Pac-10 is good but also hurting itself
Looking around the country, it's increasingly clear that this is the season where we need a playoff. Not so much to crown a national champion, but to stay awake.
As for that quaint notion, which is supposed to distinguish college football from the NFL, that every week is a playoff?
Well, in the SEC, as if there isn't a big enough chasm between Florida and Alabama and the rest of the conference, the referees seem intent on pulling up the rope bridges whenever the gap narrows. Ohio State, glutton for punishment, appears headed back to another BCS bowl, this time the Rose, in what is apparently a tribute to the Buffalo Bills of the early '90s. The injury to Sam Bradford has cost Colt McCoy his foil, and Texas any worthy challenger in the Big XII.
The question of just how good Boise State is won't be answered by anyone in the WAC.
As it turns out, there is at least one place where the term "On Any Given Sunday'' applies to Saturday. Surprisingly enough, it's the Pac-10, which for most of the decade has been USC and Everyone Else.
You won't find any national championship contenders here — the No. 11 Trojans are the highest ranked team. But you might find the best conference, top to near bottom, in the country. Three of the six BCS computers rate the Pac-10 as the toughest conference, and that's just on the outside looking in.
Try playing in it. As it stands, there are still five teams with an honest shot at the Rose Bowl.
Oregon and Arizona, who play next week, can go to Pasadena by winning out, but that is no easy proposition. Sitting one game back are Oregon State, Stanford and USC. Oregon still has the usually fast-closing Oregon State, and Arizona still has USC, which on Saturday plays Stanford. A three-way tie, which hasn't happened since 2000, is possible. A four-way tie is plausible.
UCLA, which just won its first Pac-10 game last week, won at Tennessee and also beat Kansas State, which is leading the Big XII North. Washington, which sits just above UCLA in eighth place, has beaten USC and Arizona. Woeful Washington State is the only free pass.
"There's no room for error," said USC coach Pete Carroll, who added the conference is the best it's been in his nine seasons. "The margins have really narrowed, so you have to really be on your game."
It's not unlike the NFL, where week in and week out, teams have to play near their best to win. And so, at least three former NFL coaches, Carroll, Arizona State's Dennis Erickson and Oregon State coach Mike Riley, probably feel at home.
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But not everybody does.
Arizona coach Mike Stoops took a question about the conference's competitiveness and turned it into a plea for the league to cut back to eight games, something the league's coaches discussed last spring.
"Nine conference games doesn't do anybody any favors,'' Stoops said. "When you're playing an extra conference game, just do the math — half the teams are going to have another loss.''
The concern is that it could cost the Pac-10 a second spot in a BCS bowl — a distinct possibility if Oregon and USC were to win out — and a $4.5 million payday.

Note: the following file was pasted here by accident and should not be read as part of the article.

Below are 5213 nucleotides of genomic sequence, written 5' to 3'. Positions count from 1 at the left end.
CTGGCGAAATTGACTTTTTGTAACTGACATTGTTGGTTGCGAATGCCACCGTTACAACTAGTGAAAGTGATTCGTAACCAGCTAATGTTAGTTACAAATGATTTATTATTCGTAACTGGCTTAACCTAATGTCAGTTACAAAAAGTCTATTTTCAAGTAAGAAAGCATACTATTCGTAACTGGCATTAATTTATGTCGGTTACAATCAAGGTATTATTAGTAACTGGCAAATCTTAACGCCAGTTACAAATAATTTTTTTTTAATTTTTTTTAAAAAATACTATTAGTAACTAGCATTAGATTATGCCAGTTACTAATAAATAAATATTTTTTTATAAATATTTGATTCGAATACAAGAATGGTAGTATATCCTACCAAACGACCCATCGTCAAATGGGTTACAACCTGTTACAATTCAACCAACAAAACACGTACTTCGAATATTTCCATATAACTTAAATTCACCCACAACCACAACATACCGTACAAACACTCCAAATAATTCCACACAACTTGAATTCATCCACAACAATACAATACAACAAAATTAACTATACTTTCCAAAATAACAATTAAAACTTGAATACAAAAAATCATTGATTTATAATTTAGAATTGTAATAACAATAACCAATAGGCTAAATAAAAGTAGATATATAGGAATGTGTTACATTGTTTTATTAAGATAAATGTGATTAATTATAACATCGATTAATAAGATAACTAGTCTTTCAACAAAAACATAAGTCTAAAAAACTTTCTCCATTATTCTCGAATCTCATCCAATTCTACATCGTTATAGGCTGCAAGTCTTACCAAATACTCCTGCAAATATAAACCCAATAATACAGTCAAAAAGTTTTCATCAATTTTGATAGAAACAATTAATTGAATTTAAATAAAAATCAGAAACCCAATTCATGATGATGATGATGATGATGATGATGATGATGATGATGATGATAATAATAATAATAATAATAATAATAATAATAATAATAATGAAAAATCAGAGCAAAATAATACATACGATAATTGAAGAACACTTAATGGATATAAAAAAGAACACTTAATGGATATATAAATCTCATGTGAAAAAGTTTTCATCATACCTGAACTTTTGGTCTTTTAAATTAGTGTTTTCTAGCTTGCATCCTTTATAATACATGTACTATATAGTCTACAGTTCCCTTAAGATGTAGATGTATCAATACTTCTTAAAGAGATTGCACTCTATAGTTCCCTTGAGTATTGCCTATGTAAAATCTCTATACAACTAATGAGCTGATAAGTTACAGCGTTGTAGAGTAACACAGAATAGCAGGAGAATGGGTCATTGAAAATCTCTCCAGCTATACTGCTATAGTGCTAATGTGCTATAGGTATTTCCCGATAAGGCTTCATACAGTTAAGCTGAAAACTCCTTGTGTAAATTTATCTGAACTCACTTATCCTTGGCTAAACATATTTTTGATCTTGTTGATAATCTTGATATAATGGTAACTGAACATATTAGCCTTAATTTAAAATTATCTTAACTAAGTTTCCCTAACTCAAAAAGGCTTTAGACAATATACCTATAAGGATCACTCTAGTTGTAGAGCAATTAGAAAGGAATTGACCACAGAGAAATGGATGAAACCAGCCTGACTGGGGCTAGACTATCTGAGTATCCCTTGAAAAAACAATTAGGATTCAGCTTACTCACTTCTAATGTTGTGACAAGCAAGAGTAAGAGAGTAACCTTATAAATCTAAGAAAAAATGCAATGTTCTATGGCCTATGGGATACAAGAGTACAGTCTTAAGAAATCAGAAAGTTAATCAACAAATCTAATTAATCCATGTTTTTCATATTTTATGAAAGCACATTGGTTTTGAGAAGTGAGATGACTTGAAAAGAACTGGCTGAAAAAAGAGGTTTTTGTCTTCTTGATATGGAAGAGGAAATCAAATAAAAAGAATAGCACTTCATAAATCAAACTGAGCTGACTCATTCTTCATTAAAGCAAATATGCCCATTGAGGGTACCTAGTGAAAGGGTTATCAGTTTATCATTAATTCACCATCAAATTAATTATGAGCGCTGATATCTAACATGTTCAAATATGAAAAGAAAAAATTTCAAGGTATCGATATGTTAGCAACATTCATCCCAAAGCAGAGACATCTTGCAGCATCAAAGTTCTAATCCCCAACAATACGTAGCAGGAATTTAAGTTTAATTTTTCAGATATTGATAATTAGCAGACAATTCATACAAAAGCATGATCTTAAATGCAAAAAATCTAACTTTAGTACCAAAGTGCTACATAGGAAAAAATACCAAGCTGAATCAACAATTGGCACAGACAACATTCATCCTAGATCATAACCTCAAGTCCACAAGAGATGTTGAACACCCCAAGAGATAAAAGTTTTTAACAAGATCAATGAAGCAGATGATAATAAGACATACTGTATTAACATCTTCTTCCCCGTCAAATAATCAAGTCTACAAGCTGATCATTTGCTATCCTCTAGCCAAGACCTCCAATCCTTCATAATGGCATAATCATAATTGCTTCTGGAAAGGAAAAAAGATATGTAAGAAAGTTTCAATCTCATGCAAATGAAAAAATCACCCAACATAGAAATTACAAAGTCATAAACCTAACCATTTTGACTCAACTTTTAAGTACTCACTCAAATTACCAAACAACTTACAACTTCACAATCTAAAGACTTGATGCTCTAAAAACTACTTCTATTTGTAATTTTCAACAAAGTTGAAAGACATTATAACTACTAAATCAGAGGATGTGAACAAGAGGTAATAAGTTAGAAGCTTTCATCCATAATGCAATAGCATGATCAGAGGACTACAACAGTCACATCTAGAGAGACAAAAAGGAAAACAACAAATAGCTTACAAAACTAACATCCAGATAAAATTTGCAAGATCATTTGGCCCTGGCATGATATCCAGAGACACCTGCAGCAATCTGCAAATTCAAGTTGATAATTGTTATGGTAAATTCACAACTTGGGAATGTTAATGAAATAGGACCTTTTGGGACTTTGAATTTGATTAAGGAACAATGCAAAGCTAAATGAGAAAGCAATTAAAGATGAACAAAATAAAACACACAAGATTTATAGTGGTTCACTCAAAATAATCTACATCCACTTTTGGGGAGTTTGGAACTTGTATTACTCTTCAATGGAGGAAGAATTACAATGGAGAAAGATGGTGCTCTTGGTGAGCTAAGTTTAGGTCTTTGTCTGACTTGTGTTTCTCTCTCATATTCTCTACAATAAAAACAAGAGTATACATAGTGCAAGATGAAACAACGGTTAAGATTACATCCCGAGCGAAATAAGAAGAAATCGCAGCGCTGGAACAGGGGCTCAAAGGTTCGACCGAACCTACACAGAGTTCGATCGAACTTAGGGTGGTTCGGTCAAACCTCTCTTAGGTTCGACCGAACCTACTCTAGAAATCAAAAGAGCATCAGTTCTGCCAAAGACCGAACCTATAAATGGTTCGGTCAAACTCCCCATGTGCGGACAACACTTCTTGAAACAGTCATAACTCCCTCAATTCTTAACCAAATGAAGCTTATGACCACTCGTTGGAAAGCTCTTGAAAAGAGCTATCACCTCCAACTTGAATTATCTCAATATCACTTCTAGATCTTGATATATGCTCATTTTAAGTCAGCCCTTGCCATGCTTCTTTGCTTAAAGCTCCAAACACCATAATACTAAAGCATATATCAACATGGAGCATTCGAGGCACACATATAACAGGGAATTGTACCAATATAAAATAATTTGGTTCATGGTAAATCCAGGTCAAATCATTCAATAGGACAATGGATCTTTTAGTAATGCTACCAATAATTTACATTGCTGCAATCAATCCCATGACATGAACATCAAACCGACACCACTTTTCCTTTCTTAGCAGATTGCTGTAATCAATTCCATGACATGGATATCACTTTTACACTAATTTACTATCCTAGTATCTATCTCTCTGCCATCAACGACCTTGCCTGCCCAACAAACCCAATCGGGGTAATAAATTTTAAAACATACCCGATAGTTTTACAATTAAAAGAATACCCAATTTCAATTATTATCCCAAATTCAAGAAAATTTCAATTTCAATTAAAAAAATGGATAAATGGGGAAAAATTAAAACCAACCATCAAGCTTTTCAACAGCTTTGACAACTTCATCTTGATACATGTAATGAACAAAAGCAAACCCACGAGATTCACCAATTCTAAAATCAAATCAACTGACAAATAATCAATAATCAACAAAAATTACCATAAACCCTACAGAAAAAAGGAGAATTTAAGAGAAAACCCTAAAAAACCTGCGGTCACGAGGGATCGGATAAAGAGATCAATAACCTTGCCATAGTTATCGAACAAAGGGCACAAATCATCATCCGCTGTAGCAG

"We'll see as it all shakes out if it does hurt us,'' said Cal coach Jeff Tedford. "But I would hope people would understand and appreciate the conference for what it is.''
That should not be a problem considering the Pac-10's solid non-conference resume. Of its nine losses, four are to teams ranked in the BCS top 10 (Cincinnati, Boise State, LSU and Iowa).
Still, Tedford knows better than anyone that concerns about the Pac-10 getting short shrift are quite real. In 2004, the Bears, whose only loss was by six points to eventual national champion USC, were ranked No. 4 in polls. But Texas, with some politicking by Coach Mack Brown, leapfrogged the Bears and were chosen to play Michigan in the Rose Bowl.
The next season, Oregon had the same thing happen. The Ducks also had a legitimate beef about being snubbed for the national title game at the Rose Bowl in 2001 — losing out to Nebraska, which had been blitzed by Colorado in the Big XII championship game.
But none of those instances had anything to do with the schedule. They all occurred when the Pac-10 did play only eight conference games. In fact, if Oregon had gotten a chance to play — and beat — an 8-4 Washington team in 2001, it might have been enough to boost it past Nebraska. Or if the Ducks had been able to play — and beat — a 9-2 UCLA team in 2005, they might have improved their case enough to play Notre Dame in the Fiesta Bowl instead of Ohio State.
Therein lies the beauty of the conference this season. It's less about hypotheticals than it is about the games themselves. Who'd have thought that Stanford, with its rampaging tailback Toby Gerhart and the best freshman quarterback in the conference — that's Andrew Luck, not Matt Barkley — would be playing a suddenly vulnerable USC team with so much at stake?
The last time Stanford traveled to the Coliseum, it was as a 41-point underdog. This time it will be playing for something else.
"This is put up or shut up time for Stanford football,'' said Cardinal coach Jim Harbaugh, that in and of itself a sign of the times.